Misinformation surrounding the origins of COVID-19 is a popular topic on Chinese social media, particularly as Chinese state media seeks to deflect scrutiny from the Chinese government’s mishandling of the initial outbreak. Over the past week, a widely viewed video on Chinese social media suggests that COVID-19, along with SARS, are bioweapons engineered by the United States. The video features Dr. David Martin, an American financial analyst, former professor, self-help entrepreneur, and conspiracy theorist, speaking to a supposedly official European Union Summit. Both Dr. Martin’s conspiratorial claims and the officialism of the summit, however, deserve scrutiny. On May 3rd, 2023 a small cohort of Members of the European Parliament (MEPs) gathered in Brussels for the third annual International COVID Summit (ICS). As described by a public group on Facebook, the ICS is a summit where ‘top world doctors and scientists are exposing the truth about the Covid-19 pandemic and the about the upcoming terrors that will attempt to remove our freedoms.’ The group also platforms content related to anti-lockdown and anti-vaccination protests.
The first ICS took place in 2021 after being established by MEPs belonging mostly to right-leaning, populist parties. The unofficial Summit invites public health experts from across the world to provide 15–30-minute presentations on a topic of their choice related to the broader COVID pandemic. However, what unites these various presentations and really every participant in the conference is their collective skepticism of proven scientific facts associated with the pandemic and overall criticism of the world’s reaction to the pandemic. Each speaker, many of whom have relied on data and statistics that have been widely discredited, has typically connected their presentation back to the broader theme that policies associated with the pandemic have unjustly robbed people of their liberty and freedoms. If the audience was made up solely of MEPs, then there were at least 70 of them in attendance at the unofficial 2023 summit. The MEPs who helped organize and spoke at the summit include Romania’s Cristian Terhes, Italy’s Francesca Donato, Germany’s Christine Anderson and Croatia’s Ivan Sinčić and Mislav Kolakušić. While finding full recordings of the 2023 ITC was especially difficult given its unofficial nature, MEP Terhes posted a two-part recording of the full summit on his YouTube page (Part One and Part Two).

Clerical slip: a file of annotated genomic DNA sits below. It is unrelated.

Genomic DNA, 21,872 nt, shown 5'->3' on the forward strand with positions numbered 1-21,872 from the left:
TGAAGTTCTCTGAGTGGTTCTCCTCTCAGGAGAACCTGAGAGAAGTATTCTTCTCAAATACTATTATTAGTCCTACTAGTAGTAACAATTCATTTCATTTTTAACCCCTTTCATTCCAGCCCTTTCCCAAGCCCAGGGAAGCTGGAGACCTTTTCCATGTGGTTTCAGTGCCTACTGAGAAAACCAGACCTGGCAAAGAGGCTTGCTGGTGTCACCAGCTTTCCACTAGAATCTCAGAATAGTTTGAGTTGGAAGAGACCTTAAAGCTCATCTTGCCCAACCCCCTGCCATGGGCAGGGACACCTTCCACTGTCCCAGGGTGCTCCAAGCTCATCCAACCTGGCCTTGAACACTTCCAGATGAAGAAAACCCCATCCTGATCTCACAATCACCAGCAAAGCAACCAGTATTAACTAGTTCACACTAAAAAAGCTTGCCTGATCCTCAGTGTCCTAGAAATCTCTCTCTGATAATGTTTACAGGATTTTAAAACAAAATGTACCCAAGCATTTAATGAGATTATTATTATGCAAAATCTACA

In his 20-minute presentation to the summit, Martin argued that the U.S. government and leading vaccine-maker Pfizer nefariously manufactured and released coronavirus before both the 2003 SARS pandemic and COVID-19 pandemic in order to ensure that the world would accept a universal vaccine template. While he claimed to present evidence of U.S.-sponsored biological terrorism on slides during his presentation, none of the summit recordings showed these slides and therefore leave most of his claims without proof of hard evidence for viewers.